D200 produce very soft pictures too if you set sharpness to low and reduce contrast. even w 180/2.8 at f5.6.....a lens which hsa never failed to give very very sharp images at that aperture

  8. #28

    Default Re: Canon's "softness"

    Quote Originally Posted by surge View Post
    w digital, the body does plays a big part. sharpness and contrast can be adjusted to get impression of better sharpness. though i am a nikon user, i don find canon camera/lens to lost out at all. my friends who uses canon also produce wonderful pictures w great colour and sharpness...try try the different settings in-camera first before you conclude.

    D200 produce very soft pictures too if you set sharpness to low and reduce contrast. even w 180/2.8 at f5.6.....a lens which hsa never failed to give very very sharp images at that aperture
    I use Canon DSLRs and a good friend use the Nikon DSLRs, our conclusion is exactly what was revealed above.

  9. #29

    Default Re: Canon's "softness"

    Quote Originally Posted by StreetShooter View Post
    I would say that yes, definitely, images from Canon DSLR's are usually soft right out of the camera. This is a feature, not a defect.

    Why? Many cameras (including Canon P&S cameras) employ in-camera sharpening, so the images come out very nice and sharp. But they also happen to be a bit more grainy, and there is loss of image detail and jaggy artifacts.

    The images from a Canon DSLR definitely require post-processing to get the most out of them, but the detail is preserved, and it is up to you how much sharpening you want to employ. In fact, with judicious use of smart sharpening (ie only sharpening edges) you can actually get much better and sharper looking final images, while at the same time preserving creamy background bokeh.
    I actually tried upping my 30D's in cam sharpening to level 6-7 (7 being max) and I noticed the in-cam sharpening sux big time.

    Now, I only shoot wif 0-1 sharpening... leave it to smart sharpening to get the best out. Even Canon's own utility software also cannot produce such results.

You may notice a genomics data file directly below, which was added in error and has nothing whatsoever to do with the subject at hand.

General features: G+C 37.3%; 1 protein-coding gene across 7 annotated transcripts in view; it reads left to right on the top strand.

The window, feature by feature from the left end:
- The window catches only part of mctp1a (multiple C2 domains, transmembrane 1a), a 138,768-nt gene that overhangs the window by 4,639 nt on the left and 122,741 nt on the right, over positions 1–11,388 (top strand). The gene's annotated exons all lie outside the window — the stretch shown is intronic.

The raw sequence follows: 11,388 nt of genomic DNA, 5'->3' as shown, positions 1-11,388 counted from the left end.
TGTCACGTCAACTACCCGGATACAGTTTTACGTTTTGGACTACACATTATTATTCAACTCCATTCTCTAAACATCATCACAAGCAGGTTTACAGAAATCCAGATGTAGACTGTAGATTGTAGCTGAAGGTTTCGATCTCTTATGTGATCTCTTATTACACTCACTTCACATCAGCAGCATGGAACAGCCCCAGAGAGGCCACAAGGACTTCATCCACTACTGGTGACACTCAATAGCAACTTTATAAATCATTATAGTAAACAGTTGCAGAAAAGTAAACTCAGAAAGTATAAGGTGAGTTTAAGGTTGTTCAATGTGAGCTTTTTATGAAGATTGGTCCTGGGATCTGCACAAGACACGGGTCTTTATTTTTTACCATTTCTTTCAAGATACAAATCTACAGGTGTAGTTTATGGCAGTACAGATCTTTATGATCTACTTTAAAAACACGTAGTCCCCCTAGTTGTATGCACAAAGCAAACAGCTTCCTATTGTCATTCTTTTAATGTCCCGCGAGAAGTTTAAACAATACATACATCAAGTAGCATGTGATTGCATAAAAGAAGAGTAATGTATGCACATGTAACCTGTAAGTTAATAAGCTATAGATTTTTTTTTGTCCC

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  10. #30
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    Default Re: Canon's "softness"

    PS lah.

    Do you all know what is Sharpen>Unsharp Mask?

    And no, not only L lenses are sharp.

    Nikon/Canon's sharpness cannot be compared to the 4/3 system olympus uses. Their sensors are smaller, so they receive the image from the better parts of the lens.

    As for Nikon, hmmm, from my experience, they very much pale (alot in my opinion) in comparison to Canon.

    I'm a Nikon to canon guy.

    This sharpness thing is not the DSLR's problem, most of the problem comes from the lens.

    Also, to note, RAW formats are less sharp than JPEG formats.

    Go figure the rest.

  11. #31
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    Default Re: Canon's "softness"

    Canon lembek?

    Never take Tongkat Ali...................
    Nikomi Canpen Zenten :eek:
    Not exactly 100% Natural but definitely the closest you can get to it

  12. #32

    Default Re: Canon's "softness"

    does canon wedding photographer PS all their photos b4 presenting during the wedding dinner since the photos turn out to be soft?

  13. #33

    Default Re: Canon's "softness"

    Quote Originally Posted by GeckoZ View Post
    does canon wedding photographer PS all their photos b4 presenting during the wedding dinner since the photos turn out to be soft?
    If your are referring to the video montage during the dinner... no need. Not necessary unless you want to print bigger than A4.
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  14. #34
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    Default Re: Canon's "softness"

    Canon is able to achieve better noise control due to less aggressive sharpening. I think it's a important step to post process your pics. It's possible to get very sharp images if you know how to.